Satellite Radar Altimetry
Satellite altimetry offers the possibility to measure sea surface heights
globally. Sea surface height is determined by measuring the distance
between a satellite and the sea surface using radar, after computing the
location of the satellite during the measurement and a number of
atmospheric corrections the sea surface height is known.
Satellite altimetry is used for:
So far eight altimeters have flown on satellites. The first experiment
was flown on board SKYLAB and provided many useful engineering data on
which the following altimeters were further developped. The first scientific
altimeter mission was the one on GEOS-3. If demonstrated how flat land
and ocean surfaces could be profiled, but
lacked sufficient accuracy and coverage to do serious science.
SEASAT carried a better altimeter and offered global
coverage, unfortunately the mission failed after only some three months.
The next altimeter satellite, GEOSAT,
worked for several years. The GEOSAT data set has proven the usefullness
of the altimeter. In the 1990's already four altimeters are launched:
two identical altimeters are carried on the multi-disciplinary remote-sensing
satellites ERS-1 and ERS-2. Although ERS-1 is still in
good health, it was put into hibernation a year after its successor ERS-2
was launched and carried over its operational duties. Simultaneously,
the dedicated altimeter satellite TOPEX/POSEIDON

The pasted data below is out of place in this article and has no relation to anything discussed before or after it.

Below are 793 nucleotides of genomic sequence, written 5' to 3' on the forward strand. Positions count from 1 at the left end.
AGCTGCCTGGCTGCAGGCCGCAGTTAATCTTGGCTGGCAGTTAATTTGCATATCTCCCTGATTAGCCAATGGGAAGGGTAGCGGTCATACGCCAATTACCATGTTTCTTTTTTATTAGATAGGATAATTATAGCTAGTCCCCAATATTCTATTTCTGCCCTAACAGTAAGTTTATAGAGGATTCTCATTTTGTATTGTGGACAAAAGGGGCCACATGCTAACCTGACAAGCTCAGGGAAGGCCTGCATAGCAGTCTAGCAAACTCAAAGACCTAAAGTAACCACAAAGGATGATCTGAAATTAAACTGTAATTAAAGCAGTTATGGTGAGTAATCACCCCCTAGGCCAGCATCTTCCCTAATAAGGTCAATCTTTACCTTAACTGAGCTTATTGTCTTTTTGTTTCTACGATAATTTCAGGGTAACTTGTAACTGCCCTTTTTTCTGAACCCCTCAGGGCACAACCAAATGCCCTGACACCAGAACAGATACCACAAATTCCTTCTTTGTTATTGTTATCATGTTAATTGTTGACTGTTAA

has been providing the most precise information to date and carries two
altimeters: a French solid-state altimeter and a US dual-frequency altimeter,
charing the time at a ratio of 1:9.
By combining the data sets of the
last four satellites a data set with an excellent coverage can be
obtained. The fact the two satellites are now carrying altimeters in orbit
simultaneously greatly improves the coverage for oceanographic studies
both temporal and spatial.
- Oceanography. Since currents are detectable as slopes in the sea
surface, the worlds ocean currents can be detected and monitored.
Small scale features are visible as well, like eddies, which are
generated by the large scale currents (by the Gulf Stream, for
example). Altimeter data is also used for tide modelling.
- Geophysics. Density differences in the Earths crust cause local
differences in gravity (gravity anomalies). These affect the
topography of the sea surface. The sea surface is always
perpendicular to the (local) gravity so an "mountain" in local
gravity shows up as a "hill" in the sea surface (see Figure below).
This "mountain" can be both a real subsurface seamount or island,
or it may be a local increase in density in the Earth's crust.
A accurate determination of the constant part of the sea surface
(as opposed to the time-dependant part, mostly due to oceanographic
influences) is made by averaging as much data as possible from as
many satellites as possible.
Altimetry Atlas opening page
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